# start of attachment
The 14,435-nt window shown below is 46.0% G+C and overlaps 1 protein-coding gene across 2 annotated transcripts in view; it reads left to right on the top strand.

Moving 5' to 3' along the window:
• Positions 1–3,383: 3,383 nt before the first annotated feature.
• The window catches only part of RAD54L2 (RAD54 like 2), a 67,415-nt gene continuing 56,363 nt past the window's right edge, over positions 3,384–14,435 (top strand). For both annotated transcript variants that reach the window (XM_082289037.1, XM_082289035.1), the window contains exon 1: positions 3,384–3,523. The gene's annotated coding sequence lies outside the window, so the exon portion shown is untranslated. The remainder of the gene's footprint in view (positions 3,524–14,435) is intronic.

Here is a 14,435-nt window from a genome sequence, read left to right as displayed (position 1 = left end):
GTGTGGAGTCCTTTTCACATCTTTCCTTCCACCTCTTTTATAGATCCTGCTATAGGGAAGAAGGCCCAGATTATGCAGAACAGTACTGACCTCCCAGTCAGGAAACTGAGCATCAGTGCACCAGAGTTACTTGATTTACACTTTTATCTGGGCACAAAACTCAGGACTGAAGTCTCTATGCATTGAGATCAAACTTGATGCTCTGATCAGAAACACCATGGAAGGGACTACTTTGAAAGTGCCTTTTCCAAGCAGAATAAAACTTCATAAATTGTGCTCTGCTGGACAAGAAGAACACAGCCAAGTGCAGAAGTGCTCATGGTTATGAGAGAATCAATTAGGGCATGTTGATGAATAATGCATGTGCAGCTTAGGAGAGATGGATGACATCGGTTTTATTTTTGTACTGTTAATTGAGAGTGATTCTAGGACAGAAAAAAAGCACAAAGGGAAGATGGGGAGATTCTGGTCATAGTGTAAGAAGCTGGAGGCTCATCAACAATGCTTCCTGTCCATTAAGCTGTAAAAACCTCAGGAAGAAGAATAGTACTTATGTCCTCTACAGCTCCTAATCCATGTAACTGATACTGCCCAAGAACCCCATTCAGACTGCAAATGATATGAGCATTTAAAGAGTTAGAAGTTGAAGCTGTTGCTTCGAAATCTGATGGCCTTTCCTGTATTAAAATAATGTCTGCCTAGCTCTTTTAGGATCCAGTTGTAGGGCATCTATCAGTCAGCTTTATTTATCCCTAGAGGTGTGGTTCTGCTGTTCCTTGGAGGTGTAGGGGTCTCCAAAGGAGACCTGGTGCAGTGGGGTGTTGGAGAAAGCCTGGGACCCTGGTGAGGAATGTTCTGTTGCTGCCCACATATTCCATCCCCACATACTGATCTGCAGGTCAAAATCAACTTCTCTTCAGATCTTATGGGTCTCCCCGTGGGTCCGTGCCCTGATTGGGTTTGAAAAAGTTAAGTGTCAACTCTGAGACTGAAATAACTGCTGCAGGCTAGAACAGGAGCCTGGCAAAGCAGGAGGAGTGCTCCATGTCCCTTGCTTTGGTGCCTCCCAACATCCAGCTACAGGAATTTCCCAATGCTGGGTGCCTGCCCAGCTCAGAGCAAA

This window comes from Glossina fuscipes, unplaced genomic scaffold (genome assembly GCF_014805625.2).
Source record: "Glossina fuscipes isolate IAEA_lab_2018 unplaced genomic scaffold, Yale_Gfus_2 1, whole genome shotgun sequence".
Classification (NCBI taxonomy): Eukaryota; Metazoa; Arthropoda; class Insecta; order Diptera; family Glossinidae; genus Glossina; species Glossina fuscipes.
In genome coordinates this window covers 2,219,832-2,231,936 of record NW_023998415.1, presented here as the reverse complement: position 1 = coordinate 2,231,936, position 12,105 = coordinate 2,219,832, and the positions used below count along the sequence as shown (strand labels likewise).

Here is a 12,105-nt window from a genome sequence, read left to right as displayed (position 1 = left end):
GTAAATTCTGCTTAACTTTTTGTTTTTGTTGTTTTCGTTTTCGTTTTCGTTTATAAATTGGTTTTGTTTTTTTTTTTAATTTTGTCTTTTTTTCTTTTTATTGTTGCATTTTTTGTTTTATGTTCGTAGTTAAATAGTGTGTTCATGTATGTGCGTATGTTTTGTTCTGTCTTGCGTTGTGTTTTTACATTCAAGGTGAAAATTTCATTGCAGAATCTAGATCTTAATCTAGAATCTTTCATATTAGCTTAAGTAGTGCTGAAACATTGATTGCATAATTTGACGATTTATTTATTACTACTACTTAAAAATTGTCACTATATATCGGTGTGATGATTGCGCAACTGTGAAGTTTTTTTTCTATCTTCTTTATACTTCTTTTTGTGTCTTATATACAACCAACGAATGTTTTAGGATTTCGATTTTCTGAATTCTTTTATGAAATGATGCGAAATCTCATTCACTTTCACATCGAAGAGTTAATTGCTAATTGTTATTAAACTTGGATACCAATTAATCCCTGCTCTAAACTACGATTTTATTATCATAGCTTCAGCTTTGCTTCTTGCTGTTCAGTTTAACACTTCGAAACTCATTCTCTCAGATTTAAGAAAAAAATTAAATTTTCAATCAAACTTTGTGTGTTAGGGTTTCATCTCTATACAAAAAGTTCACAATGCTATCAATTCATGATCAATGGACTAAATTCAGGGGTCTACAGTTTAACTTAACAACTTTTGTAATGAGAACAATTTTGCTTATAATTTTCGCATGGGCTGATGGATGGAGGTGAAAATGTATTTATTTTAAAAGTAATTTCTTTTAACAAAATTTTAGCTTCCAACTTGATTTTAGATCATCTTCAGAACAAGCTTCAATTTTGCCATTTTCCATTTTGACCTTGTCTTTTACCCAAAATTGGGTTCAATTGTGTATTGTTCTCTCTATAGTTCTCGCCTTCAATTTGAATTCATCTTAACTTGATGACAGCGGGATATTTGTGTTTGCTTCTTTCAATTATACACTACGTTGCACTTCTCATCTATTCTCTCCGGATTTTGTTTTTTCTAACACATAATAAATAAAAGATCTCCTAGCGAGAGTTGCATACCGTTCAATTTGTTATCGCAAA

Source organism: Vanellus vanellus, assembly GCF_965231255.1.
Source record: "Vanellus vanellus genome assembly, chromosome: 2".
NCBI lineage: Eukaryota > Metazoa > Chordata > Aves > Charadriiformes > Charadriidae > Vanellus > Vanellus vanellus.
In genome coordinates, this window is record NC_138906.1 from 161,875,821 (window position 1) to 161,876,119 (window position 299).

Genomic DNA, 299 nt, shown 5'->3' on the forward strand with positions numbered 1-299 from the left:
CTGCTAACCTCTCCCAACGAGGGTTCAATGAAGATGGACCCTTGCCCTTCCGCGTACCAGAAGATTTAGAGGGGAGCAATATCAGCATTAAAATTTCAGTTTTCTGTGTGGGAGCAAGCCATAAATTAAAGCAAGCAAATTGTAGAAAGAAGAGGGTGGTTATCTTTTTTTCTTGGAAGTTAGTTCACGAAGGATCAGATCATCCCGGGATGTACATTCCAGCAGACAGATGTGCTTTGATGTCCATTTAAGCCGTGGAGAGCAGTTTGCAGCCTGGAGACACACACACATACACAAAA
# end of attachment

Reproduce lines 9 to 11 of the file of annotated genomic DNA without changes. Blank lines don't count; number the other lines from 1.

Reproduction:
Classification (NCBI taxonomy): Eukaryota; Metazoa; Arthropoda; class Insecta; order Diptera; family Glossinidae; genus Glossina; species Glossina fuscipes.
In genome coordinates this window covers 2,219,832-2,231,936 of record NW_023998415.1, presented here as the reverse complement: position 1 = coordinate 2,231,936, position 12,105 = coordinate 2,219,832, and the positions used below count along the sequence as shown (strand labels likewise).

Here is a 12,105-nt window from a genome sequence, read left to right as displayed (position 1 = left end):